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Jump into the car for the road trip of a lifetime! (part 2)

In an earlier post, I laid out my plans for creating a road trip map across all the major US Highways. I discussed how I set up the network and the algorithm I used to find the path. In this post, I’ll show you the resulting paths I found and how I narrowed in on my ultimate road trip.

Before making my first run of the search algorithm, I made a quick summary of my network to see if there were any additional constraints I could add to help find a path. Turns out, there were a few:

  • Hwy 3 only intersects two other highways: Hwy 2 and Hwy 4. This meant that either the sequence 2-3-4 or 4-3-2 would be a fixed part of the path.
  • Hwy 48 also only intersects two other highways: Hwy 33 and Hwy 11. This meant that either the sequence 33-48-11 or 11-48-33 would be a fixed part of the path.
  • Hwy 57 technically only connects with one other highway: Hwy 83. Its terminuses are at the Mexican border and I-35 toward San Antonio. However, it was pretty close to Hwy 90, so it was very tempting to let it connect to that one. But, rules are rules, right? … Say, isn’t that John Sall over there?! Yeah, over there!... It’s not?... You sure?... Man, I could’ve sworn it was him. Anyway, as I was saying, Hwy 57 connects to only Hwys 83 and 90 so that meant either the sequence 83-57-90 or 90-57-83 would be a fixed part of the path.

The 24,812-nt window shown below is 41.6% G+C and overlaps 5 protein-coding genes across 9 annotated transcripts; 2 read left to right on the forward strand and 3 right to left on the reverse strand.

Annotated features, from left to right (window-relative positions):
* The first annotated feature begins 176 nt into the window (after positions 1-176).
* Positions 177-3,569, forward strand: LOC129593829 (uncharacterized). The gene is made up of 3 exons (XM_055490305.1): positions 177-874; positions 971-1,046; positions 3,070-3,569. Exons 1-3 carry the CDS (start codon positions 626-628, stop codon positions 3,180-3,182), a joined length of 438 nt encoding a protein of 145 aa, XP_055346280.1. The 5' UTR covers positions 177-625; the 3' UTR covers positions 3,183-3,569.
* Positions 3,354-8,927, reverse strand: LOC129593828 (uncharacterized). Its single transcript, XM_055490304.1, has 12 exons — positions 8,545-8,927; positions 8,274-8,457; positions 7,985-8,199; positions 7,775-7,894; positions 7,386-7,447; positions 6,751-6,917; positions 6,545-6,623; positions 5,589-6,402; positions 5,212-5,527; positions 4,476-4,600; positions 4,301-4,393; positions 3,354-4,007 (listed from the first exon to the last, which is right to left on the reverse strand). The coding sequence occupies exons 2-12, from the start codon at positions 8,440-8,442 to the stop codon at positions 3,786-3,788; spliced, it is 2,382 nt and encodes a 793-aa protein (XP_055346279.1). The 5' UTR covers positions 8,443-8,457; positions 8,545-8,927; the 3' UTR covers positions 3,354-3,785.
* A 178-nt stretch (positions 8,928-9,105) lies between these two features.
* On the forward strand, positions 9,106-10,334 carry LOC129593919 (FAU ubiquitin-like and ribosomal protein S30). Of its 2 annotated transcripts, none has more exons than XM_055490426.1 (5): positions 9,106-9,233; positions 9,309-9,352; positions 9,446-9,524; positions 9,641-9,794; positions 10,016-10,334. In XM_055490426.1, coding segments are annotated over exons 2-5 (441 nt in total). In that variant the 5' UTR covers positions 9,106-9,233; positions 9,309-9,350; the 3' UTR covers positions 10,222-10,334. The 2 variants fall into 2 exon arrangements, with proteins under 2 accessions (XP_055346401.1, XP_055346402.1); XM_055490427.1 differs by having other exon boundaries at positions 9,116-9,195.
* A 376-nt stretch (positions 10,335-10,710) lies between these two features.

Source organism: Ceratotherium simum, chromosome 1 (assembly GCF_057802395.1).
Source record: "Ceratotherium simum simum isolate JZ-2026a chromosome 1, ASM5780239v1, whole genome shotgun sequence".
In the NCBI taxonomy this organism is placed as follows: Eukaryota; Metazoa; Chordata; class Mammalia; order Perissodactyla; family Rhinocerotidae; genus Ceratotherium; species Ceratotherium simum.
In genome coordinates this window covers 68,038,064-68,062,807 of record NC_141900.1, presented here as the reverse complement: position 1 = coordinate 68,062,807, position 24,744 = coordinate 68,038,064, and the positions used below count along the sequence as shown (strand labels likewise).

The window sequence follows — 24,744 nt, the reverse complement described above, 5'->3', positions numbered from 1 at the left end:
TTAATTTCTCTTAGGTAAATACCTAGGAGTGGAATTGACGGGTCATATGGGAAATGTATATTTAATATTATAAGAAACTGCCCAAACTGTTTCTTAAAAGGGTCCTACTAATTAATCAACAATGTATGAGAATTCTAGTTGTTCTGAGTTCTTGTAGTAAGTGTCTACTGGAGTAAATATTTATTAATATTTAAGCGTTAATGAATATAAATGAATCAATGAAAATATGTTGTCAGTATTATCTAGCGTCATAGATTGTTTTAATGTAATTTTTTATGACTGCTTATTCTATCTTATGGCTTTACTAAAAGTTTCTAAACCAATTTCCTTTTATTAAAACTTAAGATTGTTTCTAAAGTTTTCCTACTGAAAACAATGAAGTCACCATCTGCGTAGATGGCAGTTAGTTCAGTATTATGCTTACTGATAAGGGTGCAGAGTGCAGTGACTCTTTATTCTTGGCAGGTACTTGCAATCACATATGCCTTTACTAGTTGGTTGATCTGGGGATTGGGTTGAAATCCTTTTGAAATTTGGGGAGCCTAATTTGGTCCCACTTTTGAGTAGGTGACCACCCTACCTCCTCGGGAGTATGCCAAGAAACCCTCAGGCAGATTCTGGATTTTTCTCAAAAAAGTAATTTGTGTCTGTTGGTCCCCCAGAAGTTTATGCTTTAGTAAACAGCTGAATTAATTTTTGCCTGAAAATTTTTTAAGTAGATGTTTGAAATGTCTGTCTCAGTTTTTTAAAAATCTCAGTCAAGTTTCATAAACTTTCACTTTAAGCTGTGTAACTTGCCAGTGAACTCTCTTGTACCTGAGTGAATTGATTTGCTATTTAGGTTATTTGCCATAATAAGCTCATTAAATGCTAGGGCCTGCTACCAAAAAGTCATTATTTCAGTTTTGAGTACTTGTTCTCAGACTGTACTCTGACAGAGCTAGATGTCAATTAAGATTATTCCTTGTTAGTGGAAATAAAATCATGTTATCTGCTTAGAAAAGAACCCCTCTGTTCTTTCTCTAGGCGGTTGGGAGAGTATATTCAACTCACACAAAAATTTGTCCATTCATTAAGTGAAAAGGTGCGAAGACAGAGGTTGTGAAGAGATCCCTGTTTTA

• Finally, Hwy 46 only connects to two other highways: Hwy 1 and Hwy 9. However, this is an interesting case as these “two” intersections are actually just one intersection. You see, where this intersection takes place (in Palisades Park, NJ), Hwy 1 and Hwy 9 run concurrent with one another. So this meant that either one of 1-46, 9-46, 46-9, or 46-1 would be a fixed point on the path. Furthermore, this also meant that the path would either start or end with Hwy 46.

Round 1: Search!

After carefully putting these constraints into my algorithm, I decided to start the path with Hwy 46 and run the algorithm. There were a few highways left out, so I used Method 1 of the Filling the Gap methods to fit them back in (the “graft and retry” approach). After three retries …success!! Figure 1 shows the raw output of this first attempt.

Figure 1: Raw output of first attemptFigure 1: Raw output of first attemptThis was a bit too clunky for my taste, so I went in and, with some friendly assistance from Google Maps, filled in some of the lines with extra points to add a bit more curvature and follow the actual route more closely. I also added in a Marker Type column to my data, which I could use to identify major cities and landmarks along my path. To keep from crowding the graph with too many markers, I copied the Latitude column, deleted the values in that column that were not associated with a major city or landmark, and then made the points use that column as its “Y-axis” (you can do this by selecting the Variables arrow under the appropriate group in JMP Graph Builder). By the way, the background maps I’m using here are Street Map view with the US states imposed (the border lines are set to a slightly darker grey than the default).